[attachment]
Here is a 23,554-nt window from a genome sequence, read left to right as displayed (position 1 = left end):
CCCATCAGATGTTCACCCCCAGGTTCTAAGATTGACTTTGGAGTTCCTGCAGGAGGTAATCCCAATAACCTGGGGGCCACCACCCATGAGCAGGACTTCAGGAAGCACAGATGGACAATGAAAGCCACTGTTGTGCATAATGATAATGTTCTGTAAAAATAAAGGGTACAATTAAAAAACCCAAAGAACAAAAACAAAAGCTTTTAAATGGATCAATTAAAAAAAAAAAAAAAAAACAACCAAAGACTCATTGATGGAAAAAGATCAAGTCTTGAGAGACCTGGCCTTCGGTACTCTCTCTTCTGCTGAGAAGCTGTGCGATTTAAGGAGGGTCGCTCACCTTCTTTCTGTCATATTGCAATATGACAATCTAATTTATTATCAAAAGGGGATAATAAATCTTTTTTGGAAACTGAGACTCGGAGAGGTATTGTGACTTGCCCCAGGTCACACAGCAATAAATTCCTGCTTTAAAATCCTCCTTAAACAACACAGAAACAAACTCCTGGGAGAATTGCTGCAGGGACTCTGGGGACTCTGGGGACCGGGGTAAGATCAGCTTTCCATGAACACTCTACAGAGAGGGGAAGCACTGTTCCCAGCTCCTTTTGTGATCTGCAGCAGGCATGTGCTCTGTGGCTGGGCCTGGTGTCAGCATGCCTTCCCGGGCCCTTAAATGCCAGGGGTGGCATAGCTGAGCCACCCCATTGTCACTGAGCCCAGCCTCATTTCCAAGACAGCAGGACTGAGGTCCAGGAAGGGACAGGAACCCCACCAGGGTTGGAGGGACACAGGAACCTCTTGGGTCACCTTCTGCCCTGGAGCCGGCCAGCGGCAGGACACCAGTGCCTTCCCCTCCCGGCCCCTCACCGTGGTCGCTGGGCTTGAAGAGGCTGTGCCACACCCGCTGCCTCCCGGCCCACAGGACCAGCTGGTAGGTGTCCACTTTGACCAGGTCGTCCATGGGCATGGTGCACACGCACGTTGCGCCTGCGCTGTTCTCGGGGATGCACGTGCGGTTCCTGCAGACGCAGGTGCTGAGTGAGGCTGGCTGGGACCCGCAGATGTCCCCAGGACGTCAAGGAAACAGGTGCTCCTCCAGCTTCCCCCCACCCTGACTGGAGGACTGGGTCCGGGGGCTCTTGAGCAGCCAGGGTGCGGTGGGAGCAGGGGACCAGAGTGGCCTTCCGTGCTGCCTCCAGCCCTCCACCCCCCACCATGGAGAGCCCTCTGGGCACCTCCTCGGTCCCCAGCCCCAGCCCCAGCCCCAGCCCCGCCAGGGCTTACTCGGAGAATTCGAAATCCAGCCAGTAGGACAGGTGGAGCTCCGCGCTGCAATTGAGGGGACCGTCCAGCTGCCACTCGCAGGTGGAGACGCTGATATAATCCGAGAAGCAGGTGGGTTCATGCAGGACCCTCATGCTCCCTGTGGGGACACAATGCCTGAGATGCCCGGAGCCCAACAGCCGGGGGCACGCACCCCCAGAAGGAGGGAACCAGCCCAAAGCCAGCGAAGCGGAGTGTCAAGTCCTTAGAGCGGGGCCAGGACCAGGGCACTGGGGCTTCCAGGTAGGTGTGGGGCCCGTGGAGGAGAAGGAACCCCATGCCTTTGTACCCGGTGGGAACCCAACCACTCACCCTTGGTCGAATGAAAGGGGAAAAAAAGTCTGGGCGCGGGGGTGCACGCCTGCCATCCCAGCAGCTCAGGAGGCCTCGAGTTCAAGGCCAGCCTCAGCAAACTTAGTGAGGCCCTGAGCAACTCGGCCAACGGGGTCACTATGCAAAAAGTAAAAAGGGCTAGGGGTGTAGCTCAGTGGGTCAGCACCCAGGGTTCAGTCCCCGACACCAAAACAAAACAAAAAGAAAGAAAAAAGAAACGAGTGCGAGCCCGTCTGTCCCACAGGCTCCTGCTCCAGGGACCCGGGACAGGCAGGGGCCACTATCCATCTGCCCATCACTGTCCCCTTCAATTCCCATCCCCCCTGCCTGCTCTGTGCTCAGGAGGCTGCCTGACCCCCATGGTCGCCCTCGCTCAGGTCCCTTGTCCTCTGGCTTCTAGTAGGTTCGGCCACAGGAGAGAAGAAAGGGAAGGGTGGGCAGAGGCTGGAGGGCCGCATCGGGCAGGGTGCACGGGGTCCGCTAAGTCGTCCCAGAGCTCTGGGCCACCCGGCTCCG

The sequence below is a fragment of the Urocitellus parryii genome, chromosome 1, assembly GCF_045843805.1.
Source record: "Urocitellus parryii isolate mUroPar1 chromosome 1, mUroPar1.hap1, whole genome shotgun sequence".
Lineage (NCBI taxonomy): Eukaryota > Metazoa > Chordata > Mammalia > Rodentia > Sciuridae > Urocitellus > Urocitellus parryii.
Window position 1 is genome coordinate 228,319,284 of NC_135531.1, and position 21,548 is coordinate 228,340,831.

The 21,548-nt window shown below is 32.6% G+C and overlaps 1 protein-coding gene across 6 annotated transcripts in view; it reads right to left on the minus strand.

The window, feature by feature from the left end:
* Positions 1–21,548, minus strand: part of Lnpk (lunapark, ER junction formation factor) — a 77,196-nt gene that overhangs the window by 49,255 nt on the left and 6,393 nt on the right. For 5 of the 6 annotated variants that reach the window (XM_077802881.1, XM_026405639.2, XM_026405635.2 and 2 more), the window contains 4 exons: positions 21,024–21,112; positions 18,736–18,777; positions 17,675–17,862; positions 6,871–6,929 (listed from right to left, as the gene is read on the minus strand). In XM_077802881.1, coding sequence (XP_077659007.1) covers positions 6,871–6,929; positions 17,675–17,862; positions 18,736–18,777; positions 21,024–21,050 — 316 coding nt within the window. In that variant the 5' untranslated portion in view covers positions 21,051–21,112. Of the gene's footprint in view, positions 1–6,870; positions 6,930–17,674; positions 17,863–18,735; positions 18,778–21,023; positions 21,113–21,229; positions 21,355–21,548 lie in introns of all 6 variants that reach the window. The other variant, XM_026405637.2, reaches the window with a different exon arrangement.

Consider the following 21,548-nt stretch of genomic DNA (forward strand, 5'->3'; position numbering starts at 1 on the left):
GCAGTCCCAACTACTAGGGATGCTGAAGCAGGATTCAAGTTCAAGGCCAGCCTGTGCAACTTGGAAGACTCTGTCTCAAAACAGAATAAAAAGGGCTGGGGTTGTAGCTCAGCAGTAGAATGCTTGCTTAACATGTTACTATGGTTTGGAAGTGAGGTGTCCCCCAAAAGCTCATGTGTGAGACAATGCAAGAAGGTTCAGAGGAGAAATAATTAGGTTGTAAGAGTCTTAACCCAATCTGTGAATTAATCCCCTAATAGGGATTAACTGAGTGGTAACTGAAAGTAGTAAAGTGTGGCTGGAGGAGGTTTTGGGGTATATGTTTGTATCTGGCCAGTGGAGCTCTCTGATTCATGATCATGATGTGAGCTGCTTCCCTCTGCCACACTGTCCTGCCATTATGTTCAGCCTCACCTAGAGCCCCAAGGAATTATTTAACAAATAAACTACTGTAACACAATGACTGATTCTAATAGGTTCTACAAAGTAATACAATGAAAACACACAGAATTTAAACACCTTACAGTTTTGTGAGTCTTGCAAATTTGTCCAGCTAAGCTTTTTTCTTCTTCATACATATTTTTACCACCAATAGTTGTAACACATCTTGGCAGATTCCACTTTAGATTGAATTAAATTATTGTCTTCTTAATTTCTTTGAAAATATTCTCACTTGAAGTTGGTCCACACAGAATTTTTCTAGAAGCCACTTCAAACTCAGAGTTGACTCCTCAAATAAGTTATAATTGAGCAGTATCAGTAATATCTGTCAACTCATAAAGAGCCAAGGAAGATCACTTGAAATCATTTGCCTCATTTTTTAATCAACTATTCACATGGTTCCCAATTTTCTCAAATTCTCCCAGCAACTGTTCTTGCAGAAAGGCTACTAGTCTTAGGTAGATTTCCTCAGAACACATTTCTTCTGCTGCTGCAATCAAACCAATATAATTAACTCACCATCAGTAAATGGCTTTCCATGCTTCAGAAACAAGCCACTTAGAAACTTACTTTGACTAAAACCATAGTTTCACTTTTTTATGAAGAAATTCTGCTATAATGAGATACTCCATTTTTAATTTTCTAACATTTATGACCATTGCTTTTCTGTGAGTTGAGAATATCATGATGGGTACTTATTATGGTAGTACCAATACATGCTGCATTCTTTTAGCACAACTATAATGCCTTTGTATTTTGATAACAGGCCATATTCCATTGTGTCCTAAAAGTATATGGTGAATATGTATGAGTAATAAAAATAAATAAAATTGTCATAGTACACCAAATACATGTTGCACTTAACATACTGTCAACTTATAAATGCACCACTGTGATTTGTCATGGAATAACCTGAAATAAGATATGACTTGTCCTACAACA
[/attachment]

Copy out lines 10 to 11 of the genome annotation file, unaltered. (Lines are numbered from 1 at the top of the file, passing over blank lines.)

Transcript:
Consider the following 21,548-nt stretch of genomic DNA (forward strand, 5'->3'; position numbering starts at 1 on the left):
GCAGTCCCAACTACTAGGGATGCTGAAGCAGGATTCAAGTTCAAGGCCAGCCTGTGCAACTTGGAAGACTCTGTCTCAAAACAGAATAAAAAGGGCTGGGGTTGTAGCTCAGCAGTAGAATGCTTGCTTAACATGTTACTATGGTTTGGAAGTGAGGTGTCCCCCAAAAGCTCATGTGTGAGACAATGCAAGAAGGTTCAGAGGAGAAATAATTAGGTTGTAAGAGTCTTAACCCAATCTGTGAATTAATCCCCTAATAGGGATTAACTGAGTGGTAACTGAAAGTAGTAAAGTGTGGCTGGAGGAGGTTTTGGGGTATATGTTTGTATCTGGCCAGTGGAGCTCTCTGATTCATGATCATGATGTGAGCTGCTTCCCTCTGCCACACTGTCCTGCCATTATGTTCAGCCTCACCTAGAGCCCCAAGGAATTATTTAACAAATAAACTACTGTAACACAATGACTGATTCTAATAGGTTCTACAAAGTAATACAATGAAAACACACAGAATTTAAACACCTTACAGTTTTGTGAGTCTTGCAAATTTGTCCAGCTAAGCTTTTTTCTTCTTCATACATATTTTTACCACCAATAGTTGTAACACATCTTGGCAGATTCCACTTTAGATTGAATTAAATTATTGTCTTCTTAATTTCTTTGAAAATATTCTCACTTGAAGTTGGTCCACACAGAATTTTTCTAGAAGCCACTTCAAACTCAGAGTTGACTCCTCAAATAAGTTATAATTGAGCAGTATCAGTAATATCTGTCAACTCATAAAGAGCCAAGGAAGATCACTTGAAATCATTTGCCTCATTTTTTAATCAACTATTCACATGGTTCCCAATTTTCTCAAATTCTCCCAGCAACTGTTCTTGCAGAAAGGCTACTAGTCTTAGGTAGATTTCCTCAGAACACATTTCTTCTGCTGCTGCAATCAAACCAATATAATTAACTCACCATCAGTAAATGGCTTTCCATGCTTCAGAAACAAGCCACTTAGAAACTTACTTTGACTAAAACCATAGTTTCACTTTTTTATGAAGAAATTCTGCTATAATGAGATACTCCATTTTTAATTTTCTAACATTTATGACCATTGCTTTTCTGTGAGTTGAGAATATCATGATGGGTACTTATTATGGTAGTACCAATACATGCTGCATTCTTTTAGCACAACTATAATGCCTTTGTATTTTGATAACAGGCCATATTCCATTGTGTCCTAAAAGTATATGGTGAATATGTATGAGTAATAAAAATAAATAAAATTGTCATAGTACACCAAATACATGTTGCACTTAACATACTGTCAACTTATAAATGCACCACTGTGATTTGTCATGGAATAACCTGAAATAAGATATGACTTGTCCTACAACA